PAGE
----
Political correctness is most pervasive in universities and colleges but I rarely report the  incidents concerned here as I have a separate blog for educational matters.

American "liberals" often deny being Leftists and say that they are very different from the Communist rulers of  other countries.  The only real difference, however, is how much power they have.  In America, their power is limited by democracy.  To see what they WOULD be like with more power, look at where they ARE already  very powerful: in America's educational system -- particularly in the universities and colleges.  They show there the same respect for free-speech and political diversity that Stalin did:  None.  So look to the colleges to see  what the whole country would be like if "liberals" had their way.  It would be a dictatorship.

For more postings from me, see TONGUE-TIED, GREENIE WATCH,   EDUCATION WATCH INTERNATIONAL, FOOD & HEALTH SKEPTIC, AUSTRALIAN POLITICS and  DISSECTING LEFTISM.   My Home Pages are here or   here or   here.  Email me (John Ray) here


Wednesday, October 29, 2014

Revealed: How British council tried to keep baby's death a secret to protect its bungling social workers

Facts about the death of a 13-month-old girl should be kept a secret because of the risk of embarrassment to social workers or police officers, a council demanded in court.

Lawyers for Cumbria County Council tried to suppress all information about the death of Poppi Worthington on the grounds it would be unfair to reveal shortcomings of public agencies, it was revealed yesterday.

Details of how the local authority pressed for the death to be hushed up to protect its own staff were made public as High Court judge Mr Justice Peter Jackson ruled that the facts must still remain secret, nearly two years after Poppi died.

The judge said this was to prevent interference with any future criminal trial and to avoid identification of Poppi’s five siblings. However, the information blackout demanded by lawyers for Cumbria went much further and was aimed at protecting its own staff from criticism, according to the papers highlighted by the judge yesterday.

In its call for secrecy in July, the council wanted to keep all facts about the death and the name of the child from public knowledge for 15 years.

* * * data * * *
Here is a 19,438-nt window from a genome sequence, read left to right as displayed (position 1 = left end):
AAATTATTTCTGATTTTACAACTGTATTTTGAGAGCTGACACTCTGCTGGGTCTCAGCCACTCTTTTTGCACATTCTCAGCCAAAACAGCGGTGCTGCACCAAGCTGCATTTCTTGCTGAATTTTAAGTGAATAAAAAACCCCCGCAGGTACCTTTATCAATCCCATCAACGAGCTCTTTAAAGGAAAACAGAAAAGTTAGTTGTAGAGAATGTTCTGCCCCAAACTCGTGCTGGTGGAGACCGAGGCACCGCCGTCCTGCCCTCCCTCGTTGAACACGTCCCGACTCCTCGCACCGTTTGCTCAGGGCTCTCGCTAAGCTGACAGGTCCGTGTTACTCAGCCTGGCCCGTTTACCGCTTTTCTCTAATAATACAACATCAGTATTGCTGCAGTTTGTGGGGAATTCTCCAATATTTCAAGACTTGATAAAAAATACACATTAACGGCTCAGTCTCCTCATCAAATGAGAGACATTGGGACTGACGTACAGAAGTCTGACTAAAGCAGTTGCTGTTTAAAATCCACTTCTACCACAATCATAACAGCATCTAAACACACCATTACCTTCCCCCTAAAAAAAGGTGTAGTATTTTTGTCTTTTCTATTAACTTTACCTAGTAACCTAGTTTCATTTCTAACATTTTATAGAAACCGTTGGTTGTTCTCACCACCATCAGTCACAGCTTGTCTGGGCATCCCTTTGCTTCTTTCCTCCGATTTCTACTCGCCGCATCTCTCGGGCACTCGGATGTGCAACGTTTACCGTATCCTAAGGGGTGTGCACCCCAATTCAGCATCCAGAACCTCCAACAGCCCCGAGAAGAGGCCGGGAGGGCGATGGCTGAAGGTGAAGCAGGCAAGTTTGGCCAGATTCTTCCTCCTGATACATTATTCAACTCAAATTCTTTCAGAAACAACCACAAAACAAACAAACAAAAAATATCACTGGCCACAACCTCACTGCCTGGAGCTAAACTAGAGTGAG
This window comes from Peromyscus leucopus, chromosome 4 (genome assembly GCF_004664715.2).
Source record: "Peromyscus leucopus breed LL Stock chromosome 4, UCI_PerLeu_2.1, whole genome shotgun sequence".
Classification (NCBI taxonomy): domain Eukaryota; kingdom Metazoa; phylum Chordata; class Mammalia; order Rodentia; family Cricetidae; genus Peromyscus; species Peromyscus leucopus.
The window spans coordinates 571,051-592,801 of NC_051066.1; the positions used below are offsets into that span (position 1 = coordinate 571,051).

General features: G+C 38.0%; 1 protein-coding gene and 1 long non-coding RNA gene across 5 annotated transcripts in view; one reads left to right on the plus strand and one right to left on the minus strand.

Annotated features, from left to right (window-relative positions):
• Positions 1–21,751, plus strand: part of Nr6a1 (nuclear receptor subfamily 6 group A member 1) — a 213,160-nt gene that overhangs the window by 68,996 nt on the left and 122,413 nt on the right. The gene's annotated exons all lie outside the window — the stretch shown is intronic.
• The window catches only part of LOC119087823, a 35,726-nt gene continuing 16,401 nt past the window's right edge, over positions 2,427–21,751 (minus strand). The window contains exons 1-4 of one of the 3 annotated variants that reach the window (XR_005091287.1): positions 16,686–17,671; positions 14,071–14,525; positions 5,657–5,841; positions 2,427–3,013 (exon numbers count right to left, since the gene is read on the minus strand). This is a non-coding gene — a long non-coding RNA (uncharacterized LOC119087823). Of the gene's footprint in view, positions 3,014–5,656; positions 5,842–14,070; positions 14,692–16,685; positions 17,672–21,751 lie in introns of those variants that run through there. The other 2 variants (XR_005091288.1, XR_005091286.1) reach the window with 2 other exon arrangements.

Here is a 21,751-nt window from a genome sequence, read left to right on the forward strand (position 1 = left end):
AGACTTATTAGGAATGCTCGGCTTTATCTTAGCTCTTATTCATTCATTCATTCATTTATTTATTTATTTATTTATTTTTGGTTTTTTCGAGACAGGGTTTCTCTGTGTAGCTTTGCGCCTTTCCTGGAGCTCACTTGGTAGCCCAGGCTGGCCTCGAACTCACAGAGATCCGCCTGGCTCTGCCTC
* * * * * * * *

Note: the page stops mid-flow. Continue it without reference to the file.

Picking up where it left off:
The council’s demands at a family court fact-finding hearing ‘would have had the effect of concealing for the next 15 years the names of any of the family members, including the child that died and any of the agencies concerned and the geographical area in which the events occurred’. The council’s legal submissions aimed at restricting access to any information warned that ‘disclosure of alleged shortcomings by agencies might be unfair to the agencies’.

The continued secrecy over Poppi’s death in December 2012 comes against a background of a troubled police investigation.

Police inquiries into the circumstances of the death are still ongoing. A man and a woman have been arrested, but the police inquiry itself is now under investigation and an officer has been suspended.

The official reticence surrounding the case has attracted growing criticism in recent days. Poppi’s name was unknown until last week, when an inquest recorded an open verdict and a coroner described her death as ‘unusual and strange’.

Lib Dem MP John Hemming, who campaigns against secrecy practised by social workers and the courts, said: ‘It is reasonable to hold back publication of information until a criminal trial is over.

‘However in the case of the death of Peter Connelly, Baby P, it took little more than a year for the people responsible to be prosecuted and convicted. In this case nothing appears to have happened after nearly two years.’